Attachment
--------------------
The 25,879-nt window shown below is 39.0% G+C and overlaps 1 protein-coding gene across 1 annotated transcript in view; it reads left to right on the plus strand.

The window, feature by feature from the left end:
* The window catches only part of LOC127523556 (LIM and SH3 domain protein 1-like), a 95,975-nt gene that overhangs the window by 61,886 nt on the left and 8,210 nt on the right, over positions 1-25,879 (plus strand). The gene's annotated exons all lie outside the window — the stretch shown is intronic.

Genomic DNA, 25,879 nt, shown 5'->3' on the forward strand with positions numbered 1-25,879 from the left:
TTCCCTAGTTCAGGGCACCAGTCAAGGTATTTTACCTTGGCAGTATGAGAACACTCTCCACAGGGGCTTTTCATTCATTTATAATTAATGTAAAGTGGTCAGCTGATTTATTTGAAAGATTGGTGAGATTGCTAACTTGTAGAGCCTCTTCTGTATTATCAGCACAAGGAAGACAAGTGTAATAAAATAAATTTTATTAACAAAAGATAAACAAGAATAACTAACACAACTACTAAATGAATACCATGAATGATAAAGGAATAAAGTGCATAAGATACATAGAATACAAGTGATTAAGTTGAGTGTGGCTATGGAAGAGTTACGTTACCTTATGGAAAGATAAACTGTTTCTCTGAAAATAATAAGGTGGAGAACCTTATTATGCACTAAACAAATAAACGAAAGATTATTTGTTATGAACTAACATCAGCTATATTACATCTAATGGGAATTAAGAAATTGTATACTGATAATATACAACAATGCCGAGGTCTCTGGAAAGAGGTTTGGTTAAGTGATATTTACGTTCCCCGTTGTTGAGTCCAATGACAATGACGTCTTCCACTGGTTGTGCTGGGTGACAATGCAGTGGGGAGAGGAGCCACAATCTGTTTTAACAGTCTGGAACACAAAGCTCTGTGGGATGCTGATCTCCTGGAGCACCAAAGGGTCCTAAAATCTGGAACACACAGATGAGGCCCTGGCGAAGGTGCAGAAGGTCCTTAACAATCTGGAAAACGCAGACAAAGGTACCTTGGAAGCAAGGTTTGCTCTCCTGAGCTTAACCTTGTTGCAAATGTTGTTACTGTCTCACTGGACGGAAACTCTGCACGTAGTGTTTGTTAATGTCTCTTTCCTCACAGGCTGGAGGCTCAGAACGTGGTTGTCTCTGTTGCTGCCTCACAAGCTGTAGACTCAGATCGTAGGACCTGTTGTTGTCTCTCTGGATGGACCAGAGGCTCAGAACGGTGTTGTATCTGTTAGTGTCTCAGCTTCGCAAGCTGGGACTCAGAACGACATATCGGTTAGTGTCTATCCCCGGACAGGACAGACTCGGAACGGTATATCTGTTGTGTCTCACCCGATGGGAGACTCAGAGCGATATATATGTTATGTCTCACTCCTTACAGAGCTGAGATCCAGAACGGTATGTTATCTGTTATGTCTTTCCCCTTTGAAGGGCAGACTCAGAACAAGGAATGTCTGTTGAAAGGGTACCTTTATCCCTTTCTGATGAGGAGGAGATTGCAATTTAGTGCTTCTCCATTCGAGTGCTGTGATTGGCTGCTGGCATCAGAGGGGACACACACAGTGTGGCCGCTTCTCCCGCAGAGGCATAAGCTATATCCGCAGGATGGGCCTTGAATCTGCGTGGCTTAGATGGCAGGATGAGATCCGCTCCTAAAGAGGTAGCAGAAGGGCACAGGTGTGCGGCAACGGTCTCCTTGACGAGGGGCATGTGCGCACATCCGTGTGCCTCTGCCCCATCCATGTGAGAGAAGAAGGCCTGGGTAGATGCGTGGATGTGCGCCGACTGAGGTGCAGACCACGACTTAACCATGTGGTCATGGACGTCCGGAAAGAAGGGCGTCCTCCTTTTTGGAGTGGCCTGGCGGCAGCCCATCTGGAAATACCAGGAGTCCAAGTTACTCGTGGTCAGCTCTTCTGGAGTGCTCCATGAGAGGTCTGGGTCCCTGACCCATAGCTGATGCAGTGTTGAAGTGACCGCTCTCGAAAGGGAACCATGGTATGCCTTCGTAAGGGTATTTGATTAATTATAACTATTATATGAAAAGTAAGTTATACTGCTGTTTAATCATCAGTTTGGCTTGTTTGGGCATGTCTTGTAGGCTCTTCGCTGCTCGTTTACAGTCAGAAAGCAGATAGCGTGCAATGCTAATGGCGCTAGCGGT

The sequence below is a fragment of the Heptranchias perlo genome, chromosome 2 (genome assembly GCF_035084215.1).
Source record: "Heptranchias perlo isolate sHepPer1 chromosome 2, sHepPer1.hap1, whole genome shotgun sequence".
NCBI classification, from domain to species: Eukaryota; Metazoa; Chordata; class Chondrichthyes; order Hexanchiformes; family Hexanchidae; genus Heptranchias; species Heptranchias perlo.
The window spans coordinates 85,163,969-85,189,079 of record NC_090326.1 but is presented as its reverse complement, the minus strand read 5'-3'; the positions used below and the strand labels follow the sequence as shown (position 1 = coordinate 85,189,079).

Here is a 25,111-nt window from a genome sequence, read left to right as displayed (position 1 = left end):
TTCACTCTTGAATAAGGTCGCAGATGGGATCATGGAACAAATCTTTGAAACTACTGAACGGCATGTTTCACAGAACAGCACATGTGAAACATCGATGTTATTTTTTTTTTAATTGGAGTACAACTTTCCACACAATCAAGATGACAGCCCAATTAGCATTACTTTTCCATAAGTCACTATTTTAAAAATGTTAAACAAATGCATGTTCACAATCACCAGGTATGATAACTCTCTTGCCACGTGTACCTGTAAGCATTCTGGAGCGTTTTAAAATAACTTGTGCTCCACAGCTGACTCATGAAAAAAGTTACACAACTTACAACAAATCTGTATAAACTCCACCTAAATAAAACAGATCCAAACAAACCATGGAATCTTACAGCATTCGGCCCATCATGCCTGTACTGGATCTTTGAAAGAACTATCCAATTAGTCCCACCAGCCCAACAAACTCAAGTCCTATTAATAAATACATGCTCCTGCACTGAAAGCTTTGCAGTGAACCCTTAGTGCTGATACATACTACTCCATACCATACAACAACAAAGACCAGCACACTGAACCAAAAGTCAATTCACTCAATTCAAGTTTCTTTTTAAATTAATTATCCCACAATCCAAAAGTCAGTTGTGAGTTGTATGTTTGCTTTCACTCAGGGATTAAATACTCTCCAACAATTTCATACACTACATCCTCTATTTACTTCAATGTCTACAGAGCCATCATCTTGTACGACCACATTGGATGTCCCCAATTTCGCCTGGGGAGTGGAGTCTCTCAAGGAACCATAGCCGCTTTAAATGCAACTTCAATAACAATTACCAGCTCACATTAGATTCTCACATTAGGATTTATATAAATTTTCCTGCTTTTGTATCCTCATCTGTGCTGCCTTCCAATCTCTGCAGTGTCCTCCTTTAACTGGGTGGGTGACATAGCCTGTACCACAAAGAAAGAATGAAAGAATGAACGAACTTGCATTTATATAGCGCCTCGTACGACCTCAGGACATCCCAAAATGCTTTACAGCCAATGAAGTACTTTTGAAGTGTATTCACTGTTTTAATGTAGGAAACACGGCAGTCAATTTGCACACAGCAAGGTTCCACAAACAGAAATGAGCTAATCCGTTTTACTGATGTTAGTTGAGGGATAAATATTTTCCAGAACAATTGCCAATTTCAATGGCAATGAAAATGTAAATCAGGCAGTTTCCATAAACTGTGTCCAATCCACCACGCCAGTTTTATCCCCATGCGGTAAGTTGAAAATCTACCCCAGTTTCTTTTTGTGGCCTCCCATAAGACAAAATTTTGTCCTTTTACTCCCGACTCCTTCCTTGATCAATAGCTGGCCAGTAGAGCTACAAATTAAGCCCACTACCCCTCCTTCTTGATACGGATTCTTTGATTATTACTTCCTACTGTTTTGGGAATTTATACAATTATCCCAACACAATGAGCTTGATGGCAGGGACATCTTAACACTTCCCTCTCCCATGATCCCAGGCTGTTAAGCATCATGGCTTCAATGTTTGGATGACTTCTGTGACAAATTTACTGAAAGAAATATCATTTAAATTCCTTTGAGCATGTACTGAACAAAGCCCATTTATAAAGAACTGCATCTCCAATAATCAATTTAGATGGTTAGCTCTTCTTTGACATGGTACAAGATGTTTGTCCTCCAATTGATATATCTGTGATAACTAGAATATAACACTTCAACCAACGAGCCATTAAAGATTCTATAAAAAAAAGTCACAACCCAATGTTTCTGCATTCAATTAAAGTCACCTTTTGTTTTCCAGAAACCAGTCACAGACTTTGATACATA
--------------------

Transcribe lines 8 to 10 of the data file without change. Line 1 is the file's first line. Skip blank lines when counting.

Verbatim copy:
NCBI classification, from domain to species: Eukaryota; Metazoa; Chordata; class Chondrichthyes; order Hexanchiformes; family Hexanchidae; genus Heptranchias; species Heptranchias perlo.
The window spans coordinates 85,163,969-85,189,079 of record NC_090326.1 but is presented as its reverse complement, the minus strand read 5'-3'; the positions used below and the strand labels follow the sequence as shown (position 1 = coordinate 85,189,079).

Here is a 25,111-nt window from a genome sequence, read left to right as displayed (position 1 = left end):